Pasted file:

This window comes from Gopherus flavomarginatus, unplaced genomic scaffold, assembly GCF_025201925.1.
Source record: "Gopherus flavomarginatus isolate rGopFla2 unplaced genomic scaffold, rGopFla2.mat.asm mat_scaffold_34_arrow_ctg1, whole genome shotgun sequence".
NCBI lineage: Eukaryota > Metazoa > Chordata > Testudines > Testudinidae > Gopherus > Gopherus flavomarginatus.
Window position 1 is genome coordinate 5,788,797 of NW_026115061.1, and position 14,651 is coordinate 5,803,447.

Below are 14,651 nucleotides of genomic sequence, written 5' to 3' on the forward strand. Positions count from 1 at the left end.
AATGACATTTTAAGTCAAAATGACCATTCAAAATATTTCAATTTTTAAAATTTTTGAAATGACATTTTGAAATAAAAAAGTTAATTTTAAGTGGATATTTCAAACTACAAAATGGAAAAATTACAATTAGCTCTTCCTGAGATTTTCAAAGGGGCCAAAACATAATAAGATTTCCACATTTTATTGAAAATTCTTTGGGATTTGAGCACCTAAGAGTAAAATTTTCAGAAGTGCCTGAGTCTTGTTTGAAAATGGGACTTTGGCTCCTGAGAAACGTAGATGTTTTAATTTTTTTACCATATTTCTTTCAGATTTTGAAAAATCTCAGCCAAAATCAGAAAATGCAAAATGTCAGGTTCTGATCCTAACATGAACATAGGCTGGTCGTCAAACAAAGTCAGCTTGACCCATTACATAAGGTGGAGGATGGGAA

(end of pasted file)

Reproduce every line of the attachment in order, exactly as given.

This window comes from Gopherus flavomarginatus, unplaced genomic scaffold, assembly GCF_025201925.1.
Source record: "Gopherus flavomarginatus isolate rGopFla2 unplaced genomic scaffold, rGopFla2.mat.asm mat_scaffold_34_arrow_ctg1, whole genome shotgun sequence".
NCBI lineage: Eukaryota > Metazoa > Chordata > Testudines > Testudinidae > Gopherus > Gopherus flavomarginatus.
Window position 1 is genome coordinate 5,788,797 of NW_026115061.1, and position 14,651 is coordinate 5,803,447.

Below are 14,651 nucleotides of genomic sequence, written 5' to 3' on the forward strand. Positions count from 1 at the left end.
AATGACATTTTAAGTCAAAATGACCATTCAAAATATTTCAATTTTTAAAATTTTTGAAATGACATTTTGAAATAAAAAAGTTAATTTTAAGTGGATATTTCAAACTACAAAATGGAAAAATTACAATTAGCTCTTCCTGAGATTTTCAAAGGGGCCAAAACATAATAAGATTTCCACATTTTATTGAAAATTCTTTGGGATTTGAGCACCTAAGAGTAAAATTTTCAGAAGTGCCTGAGTCTTGTTTGAAAATGGGACTTTGGCTCCTGAGAAACGTAGATGTTTTAATTTTTTTACCATATTTCTTTCAGATTTTGAAAAATCTCAGCCAAAATCAGAAAATGCAAAATGTCAGGTTCTGATCCTAACATGAACATAGGCTGGTCGTCAAACAAAGTCAGCTTGACCCATTACATAAGGTGGAGGATGGGAA